Stricker wins Northern Trust moves to No 2


Northern Trust Open

LOS ANGELES – Each victory is a reminder how far Steve Stricker has come in four years, when he lost his PGA Tour card and plunged to No. 337 in the world ranking.

His latest PGA Tour title – the fourth in his last 15 tournaments – raised questions about how much higher he can go.

Stricker won the Northern Trust Open on Sunday, just like everyone expected, even though Stricker might have been the only one who expected a six-shot lead to be so difficult to protect. His lead dwindled to two shots in a span of five holes, and only after Stricker made a 10-foot par putt on the 15th hole did he breathe easy.

Steve Stricker
Steve Stricker celebrates his fourth PGA Tour win in less than a year. (Getty Images)

“It was a challenge, to say the least,” Stricker said after closing with a 1-under 70 for a two-shot victory over Luke Donald.

The victory moved him to No. 2 in the world for the second time in his career. He also got there in September after winning on the TPC Boston, but that was when Tiger Woods was still around.

Now, Stricker effectively is the highest-ranked player who is competing until Woods returns from his self-imposed break while he tries to salvage his marriage from his extramarital affairs.

Stricker, as humble as his Midwestern roots, knows his place.

“We all know who the best player in the world is,” Stricker said. “I went down that road when he came out on tour. I tried to compare my game to his back in ’96 or ’97, and there was no comparison for my game to his back then. I’ll just continue to do what I do, and that’s practice hard and work at it and try to improve.”

That’s what he did after losing his card and failing Q-school at the end of 2005, cutting out the side wall of a trailer to hit balls into a patch of snow on a Wisconsin golf course. Just look at where it has brought him.

Two Presidents Cup teams. One Ryder Cup team. Earnings approaching $17 million since he lost his card. No. 2 in the world.

Is the comeback complete?

“Good question,” Stricker said. “I don’t know. One of my goals trying to come back was to obviously get my game in order and to win again, and I’ve done that. I hate to say the word ‘complete’ because I feel like I still have things to do. I came back from one part of my career that wasn’t so good to where I’m at now. But I still want to continue.

“I don’t want to quit what I’m doing, and I still work very hard at it.”

For a while, it looked as though Stricker might need a comeback to win at Riviera, a scary thought considering he started with a six-shot lead over Donald and J.B. Holmes.

The last time Stricker had such a big lead going into the last round was at the 1996 Western Open, and he went on to win by eight. That was too long ago to remember.

He felt defensive on the opening hole, the easiest at Riviera. The shot called for a 5-iron at the flag, yet Stricker wanted to be extra sure that he cleared the bunker, so he opted for a 4-iron that went into the rough behind the green. An easy birdie turned into a par.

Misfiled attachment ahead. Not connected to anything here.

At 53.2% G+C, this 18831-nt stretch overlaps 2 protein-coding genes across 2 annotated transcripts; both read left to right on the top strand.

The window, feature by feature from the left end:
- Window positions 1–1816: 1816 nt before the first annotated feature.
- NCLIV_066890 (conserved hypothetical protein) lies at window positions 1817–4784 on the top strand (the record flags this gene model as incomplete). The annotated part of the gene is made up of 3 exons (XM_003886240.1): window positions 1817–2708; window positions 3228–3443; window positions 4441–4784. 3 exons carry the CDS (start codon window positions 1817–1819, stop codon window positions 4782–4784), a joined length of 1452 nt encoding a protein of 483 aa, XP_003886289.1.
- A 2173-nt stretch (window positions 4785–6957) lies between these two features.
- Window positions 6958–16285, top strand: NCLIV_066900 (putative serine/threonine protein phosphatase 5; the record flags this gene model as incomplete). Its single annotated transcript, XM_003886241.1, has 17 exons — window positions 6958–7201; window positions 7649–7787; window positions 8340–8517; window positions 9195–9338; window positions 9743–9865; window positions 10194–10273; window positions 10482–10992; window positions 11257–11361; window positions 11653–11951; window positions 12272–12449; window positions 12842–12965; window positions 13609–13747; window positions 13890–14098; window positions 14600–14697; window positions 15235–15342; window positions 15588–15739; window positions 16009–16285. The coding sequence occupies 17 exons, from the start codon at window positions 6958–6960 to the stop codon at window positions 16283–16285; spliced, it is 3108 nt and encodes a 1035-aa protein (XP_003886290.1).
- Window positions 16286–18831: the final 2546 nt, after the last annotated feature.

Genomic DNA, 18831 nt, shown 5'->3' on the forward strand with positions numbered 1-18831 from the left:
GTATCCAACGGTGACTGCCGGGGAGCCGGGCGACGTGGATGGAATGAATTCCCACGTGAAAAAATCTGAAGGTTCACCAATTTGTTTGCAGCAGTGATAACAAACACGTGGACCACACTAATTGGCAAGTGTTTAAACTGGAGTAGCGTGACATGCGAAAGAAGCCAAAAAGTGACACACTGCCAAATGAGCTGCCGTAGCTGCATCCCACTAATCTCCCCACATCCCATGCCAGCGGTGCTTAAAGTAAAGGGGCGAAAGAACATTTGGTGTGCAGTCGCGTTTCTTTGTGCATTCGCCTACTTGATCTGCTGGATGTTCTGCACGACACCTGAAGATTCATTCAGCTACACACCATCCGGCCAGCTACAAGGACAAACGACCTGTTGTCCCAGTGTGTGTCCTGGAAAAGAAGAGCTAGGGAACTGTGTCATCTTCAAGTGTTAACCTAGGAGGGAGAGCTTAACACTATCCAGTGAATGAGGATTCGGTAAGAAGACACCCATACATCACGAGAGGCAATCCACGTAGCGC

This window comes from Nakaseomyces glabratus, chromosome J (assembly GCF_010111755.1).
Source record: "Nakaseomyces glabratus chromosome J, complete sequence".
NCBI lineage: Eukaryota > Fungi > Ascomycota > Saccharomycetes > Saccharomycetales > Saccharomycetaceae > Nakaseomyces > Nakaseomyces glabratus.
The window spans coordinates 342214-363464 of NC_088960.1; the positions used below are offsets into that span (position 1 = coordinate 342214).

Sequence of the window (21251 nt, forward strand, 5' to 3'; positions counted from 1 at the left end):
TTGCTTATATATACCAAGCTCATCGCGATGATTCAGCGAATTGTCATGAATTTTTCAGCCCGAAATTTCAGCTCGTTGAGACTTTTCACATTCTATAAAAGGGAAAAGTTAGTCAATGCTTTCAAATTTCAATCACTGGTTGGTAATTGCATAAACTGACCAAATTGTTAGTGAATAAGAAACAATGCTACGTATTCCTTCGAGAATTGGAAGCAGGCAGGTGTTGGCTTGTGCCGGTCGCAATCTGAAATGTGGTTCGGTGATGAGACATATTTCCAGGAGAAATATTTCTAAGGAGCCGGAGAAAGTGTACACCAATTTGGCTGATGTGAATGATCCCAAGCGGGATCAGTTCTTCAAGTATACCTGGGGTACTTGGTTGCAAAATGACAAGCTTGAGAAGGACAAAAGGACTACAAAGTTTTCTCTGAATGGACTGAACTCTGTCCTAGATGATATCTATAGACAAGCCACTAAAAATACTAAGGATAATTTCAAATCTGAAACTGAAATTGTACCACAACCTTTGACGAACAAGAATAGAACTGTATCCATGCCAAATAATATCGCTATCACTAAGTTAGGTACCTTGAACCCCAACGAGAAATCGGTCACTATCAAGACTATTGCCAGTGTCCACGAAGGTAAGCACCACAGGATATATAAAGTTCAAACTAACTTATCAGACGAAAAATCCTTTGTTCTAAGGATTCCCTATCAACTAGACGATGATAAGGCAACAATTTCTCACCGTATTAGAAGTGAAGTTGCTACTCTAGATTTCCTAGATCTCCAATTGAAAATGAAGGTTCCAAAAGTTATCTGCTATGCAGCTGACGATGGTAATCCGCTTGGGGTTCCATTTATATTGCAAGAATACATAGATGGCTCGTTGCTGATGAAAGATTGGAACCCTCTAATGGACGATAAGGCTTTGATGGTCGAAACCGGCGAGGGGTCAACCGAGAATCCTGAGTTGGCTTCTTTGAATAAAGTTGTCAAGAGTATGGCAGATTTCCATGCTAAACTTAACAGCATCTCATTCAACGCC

He didn’t reach the second green, played away from the flag at No. 3, came up short at No. 4 and missed a 5-foot par putt.

“If I don’t win the tournament, you’re going to be looked upon as the guy that didn’t finish it off,” Stricker said. “Those thoughts run through your head, and the guys from behind, they have nothing to lose.”

Donald had his chances.

As Stricker was playing away from flags, Donald was aiming at them. He had birdie chances inside 20 feet on his first eight holes, converting three of them to cut the lead to two shots. Then came a tee shot to 10 feet on the six, and to 8 feet on the seventh, yet Donald missed both putts that could have really made Stricker sweat.

“If I got really hot with the putter, I could have maybe caught Steve,” said Donald, who closed with a 66. “He played nicely coming down the stretch, and I think he was a deserved winner. But at least I gave him a little run for his money.”

Stricker completed his third round with a 66 on Sunday morning of the rain-delayed event and was at 15-under 198. He was another good round away from matching the tournament record of 20-under 264 set in 1985 by Lanny Wadkins, the oldest scoring record at a PGA Tour event held at the same golf course.

Before long, he was worried about matching a PGA Tour record for blowing a six-shot lead, the largest ever (by Sergio Garcia at Quail Hollow in 2005 and Greg Norman at the Masters in 1996).

Alas, Stricker answered with back-to-back birdies at the turn, another birdie at the 11th after Donald holed a bunker shot, and suddenly, his lead was back to four shots. And then came more cautious play.

Only after he made the 10-foot par putt on the 15th did Stricker feel safe.

“My father-in-law always says there’s a defining moment when you’re going to win a golf tournament,” Stricker said. “And I think that was it right there. It allowed me to keep a three-shot lead going into the last three holes.”

Holmes shot a 67 and tied for third with Dustin Johnson, who had a 66.

Two-time defending champion Phil Mickelson didn’t come close in his bid to become the first player to win three straight years at Riviera. He closed with a 73 to finish 14 shots behind, and wound up slipping to No. 3 behind Stricker.